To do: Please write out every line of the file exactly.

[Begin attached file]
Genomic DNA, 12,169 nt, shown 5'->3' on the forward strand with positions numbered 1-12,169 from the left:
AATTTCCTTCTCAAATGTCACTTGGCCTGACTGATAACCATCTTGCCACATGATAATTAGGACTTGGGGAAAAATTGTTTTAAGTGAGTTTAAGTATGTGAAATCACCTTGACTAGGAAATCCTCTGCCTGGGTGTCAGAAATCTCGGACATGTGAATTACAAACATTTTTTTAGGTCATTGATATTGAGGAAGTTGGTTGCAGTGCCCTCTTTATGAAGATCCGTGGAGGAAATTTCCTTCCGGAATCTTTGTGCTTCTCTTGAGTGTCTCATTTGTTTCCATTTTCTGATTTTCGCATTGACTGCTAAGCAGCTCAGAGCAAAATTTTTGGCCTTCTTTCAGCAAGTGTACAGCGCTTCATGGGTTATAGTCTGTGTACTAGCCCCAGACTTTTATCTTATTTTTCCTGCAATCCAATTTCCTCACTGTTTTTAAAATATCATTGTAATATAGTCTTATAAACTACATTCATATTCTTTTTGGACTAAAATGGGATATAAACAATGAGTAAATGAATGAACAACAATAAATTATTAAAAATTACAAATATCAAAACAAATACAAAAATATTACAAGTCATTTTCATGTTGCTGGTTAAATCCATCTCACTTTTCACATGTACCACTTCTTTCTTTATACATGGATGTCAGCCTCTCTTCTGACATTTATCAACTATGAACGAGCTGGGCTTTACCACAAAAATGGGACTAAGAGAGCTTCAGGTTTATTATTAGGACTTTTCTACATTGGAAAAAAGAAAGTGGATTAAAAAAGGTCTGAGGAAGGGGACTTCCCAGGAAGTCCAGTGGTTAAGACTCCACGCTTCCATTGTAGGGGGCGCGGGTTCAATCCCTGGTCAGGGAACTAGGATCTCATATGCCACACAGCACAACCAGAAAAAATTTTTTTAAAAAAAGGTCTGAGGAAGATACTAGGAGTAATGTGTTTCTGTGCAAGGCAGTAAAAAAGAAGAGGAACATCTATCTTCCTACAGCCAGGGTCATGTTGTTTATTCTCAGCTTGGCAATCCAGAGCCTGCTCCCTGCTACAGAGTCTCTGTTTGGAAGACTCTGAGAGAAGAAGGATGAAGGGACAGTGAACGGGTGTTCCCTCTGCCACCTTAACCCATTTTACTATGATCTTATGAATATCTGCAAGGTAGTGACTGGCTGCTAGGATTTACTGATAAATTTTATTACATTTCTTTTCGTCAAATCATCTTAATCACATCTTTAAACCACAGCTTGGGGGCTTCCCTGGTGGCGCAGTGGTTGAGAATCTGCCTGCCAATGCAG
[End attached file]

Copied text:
Genomic DNA, 12,169 nt, shown 5'->3' on the forward strand with positions numbered 1-12,169 from the left:
AATTTCCTTCTCAAATGTCACTTGGCCTGACTGATAACCATCTTGCCACATGATAATTAGGACTTGGGGAAAAATTGTTTTAAGTGAGTTTAAGTATGTGAAATCACCTTGACTAGGAAATCCTCTGCCTGGGTGTCAGAAATCTCGGACATGTGAATTACAAACATTTTTTTAGGTCATTGATATTGAGGAAGTTGGTTGCAGTGCCCTCTTTATGAAGATCCGTGGAGGAAATTTCCTTCCGGAATCTTTGTGCTTCTCTTGAGTGTCTCATTTGTTTCCATTTTCTGATTTTCGCATTGACTGCTAAGCAGCTCAGAGCAAAATTTTTGGCCTTCTTTCAGCAAGTGTACAGCGCTTCATGGGTTATAGTCTGTGTACTAGCCCCAGACTTTTATCTTATTTTTCCTGCAATCCAATTTCCTCACTGTTTTTAAAATATCATTGTAATATAGTCTTATAAACTACATTCATATTCTTTTTGGACTAAAATGGGATATAAACAATGAGTAAATGAATGAACAACAATAAATTATTAAAAATTACAAATATCAAAACAAATACAAAAATATTACAAGTCATTTTCATGTTGCTGGTTAAATCCATCTCACTTTTCACATGTACCACTTCTTTCTTTATACATGGATGTCAGCCTCTCTTCTGACATTTATCAACTATGAACGAGCTGGGCTTTACCACAAAAATGGGACTAAGAGAGCTTCAGGTTTATTATTAGGACTTTTCTACATTGGAAAAAAGAAAGTGGATTAAAAAAGGTCTGAGGAAGGGGACTTCCCAGGAAGTCCAGTGGTTAAGACTCCACGCTTCCATTGTAGGGGGCGCGGGTTCAATCCCTGGTCAGGGAACTAGGATCTCATATGCCACACAGCACAACCAGAAAAAATTTTTTTAAAAAAAGGTCTGAGGAAGATACTAGGAGTAATGTGTTTCTGTGCAAGGCAGTAAAAAAGAAGAGGAACATCTATCTTCCTACAGCCAGGGTCATGTTGTTTATTCTCAGCTTGGCAATCCAGAGCCTGCTCCCTGCTACAGAGTCTCTGTTTGGAAGACTCTGAGAGAAGAAGGATGAAGGGACAGTGAACGGGTGTTCCCTCTGCCACCTTAACCCATTTTACTATGATCTTATGAATATCTGCAAGGTAGTGACTGGCTGCTAGGATTTACTGATAAATTTTATTACATTTCTTTTCGTCAAATCATCTTAATCACATCTTTAAACCACAGCTTGGGGGCTTCCCTGGTGGCGCAGTGGTTGAGAATCTGCCTGCCAATGCAG